M.W. v.United States affirms the conclusion in EV v. United States that CAAF lacks jurisdiction to hear a petition from an alleged victim who lost at the CCA. Here is the CCA opinion. M.W. at AFCCA consolidates several petitions where the issue was the TC and SVC coordinating over challenges to members. This case lead to an earlier discussion about whether a TC and SVC's interactions can become so intertwined that the SVC becomes a de facto trial counsel subject to all the rules of discovery (and the issue of TC having to disclose the contents of those discussions because if there is no de facto TC, then there is no attorney-client privilege between the TC and SVC.
In EV v. United States, 75 M.J. 331, 332 (C.A.A.F. 2016), this Court held that it did not have jurisdiction to review a decision of a Court of Criminal Appeals (CCA) at the request of a “victim of an offense” as that term is used in Article 6b, Uniform Code of Military Justice (UCMJ), 10 U.S.C. § 806b (2018). Although Congress has since amended Article 6b, UCMJ, and other provisions of the UCMJ, we are compelled to hold again today that this Court lacks jurisdiction to review a petition filed by a victim of an offense. Our decision rests solely on the statutory language of the UCMJ. It does not reflect any policy decision about whether this Court should have statutory jurisdiction, which is a matter solely for Congress. We further see no reason that Congress could not amend the UCMJ to grant this Court jurisdiction to review a petition filed by the victim of an offense. However, as currently written, neither the language of Article 6b, UCMJ, nor any other statute, grants this Court the necessary jurisdictional authority to review a petition filed by a victim of an offense. We therefore dismiss the petition in this case.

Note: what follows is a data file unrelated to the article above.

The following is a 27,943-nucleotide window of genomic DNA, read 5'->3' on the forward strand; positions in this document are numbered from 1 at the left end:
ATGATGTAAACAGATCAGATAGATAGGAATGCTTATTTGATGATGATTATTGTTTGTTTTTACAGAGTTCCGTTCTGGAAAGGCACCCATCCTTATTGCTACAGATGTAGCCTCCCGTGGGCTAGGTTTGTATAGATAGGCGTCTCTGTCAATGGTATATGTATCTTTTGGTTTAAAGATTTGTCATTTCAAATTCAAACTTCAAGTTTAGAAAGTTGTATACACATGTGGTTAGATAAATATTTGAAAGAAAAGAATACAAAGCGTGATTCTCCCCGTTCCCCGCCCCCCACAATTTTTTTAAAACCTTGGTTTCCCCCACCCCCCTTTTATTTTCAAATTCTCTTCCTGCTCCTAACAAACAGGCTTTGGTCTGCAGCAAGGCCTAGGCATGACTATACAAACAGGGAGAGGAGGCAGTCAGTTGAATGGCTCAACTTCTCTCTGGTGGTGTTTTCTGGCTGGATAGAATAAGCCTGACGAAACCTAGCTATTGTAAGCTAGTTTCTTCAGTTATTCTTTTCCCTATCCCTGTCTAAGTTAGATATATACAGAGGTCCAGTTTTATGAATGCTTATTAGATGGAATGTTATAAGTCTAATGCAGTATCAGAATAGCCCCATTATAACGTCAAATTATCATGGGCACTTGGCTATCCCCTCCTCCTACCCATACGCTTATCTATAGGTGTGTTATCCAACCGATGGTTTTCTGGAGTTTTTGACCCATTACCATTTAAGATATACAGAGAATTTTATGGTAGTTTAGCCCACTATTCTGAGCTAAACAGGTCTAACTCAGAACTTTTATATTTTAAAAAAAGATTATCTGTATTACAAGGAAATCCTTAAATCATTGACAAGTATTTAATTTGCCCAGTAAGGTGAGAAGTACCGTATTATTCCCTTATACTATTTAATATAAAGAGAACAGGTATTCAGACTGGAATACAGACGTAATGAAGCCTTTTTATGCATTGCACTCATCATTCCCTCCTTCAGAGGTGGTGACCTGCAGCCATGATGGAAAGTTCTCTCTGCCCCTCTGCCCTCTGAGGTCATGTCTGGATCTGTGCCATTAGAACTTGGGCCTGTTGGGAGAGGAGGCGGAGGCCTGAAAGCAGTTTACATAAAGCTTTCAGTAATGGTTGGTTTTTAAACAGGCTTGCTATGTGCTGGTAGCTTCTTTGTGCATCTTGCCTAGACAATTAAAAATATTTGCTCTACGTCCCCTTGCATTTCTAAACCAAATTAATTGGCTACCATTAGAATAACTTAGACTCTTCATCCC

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Amendments to UCMJ Since 1950 (2024 ed.)
Amendments to RCM Since 1984 (2024 ed.)
Amendments to MRE Since 1984 (2024 ed.)
Army Crim. L. Deskbook
J. App. Prac. & Pro.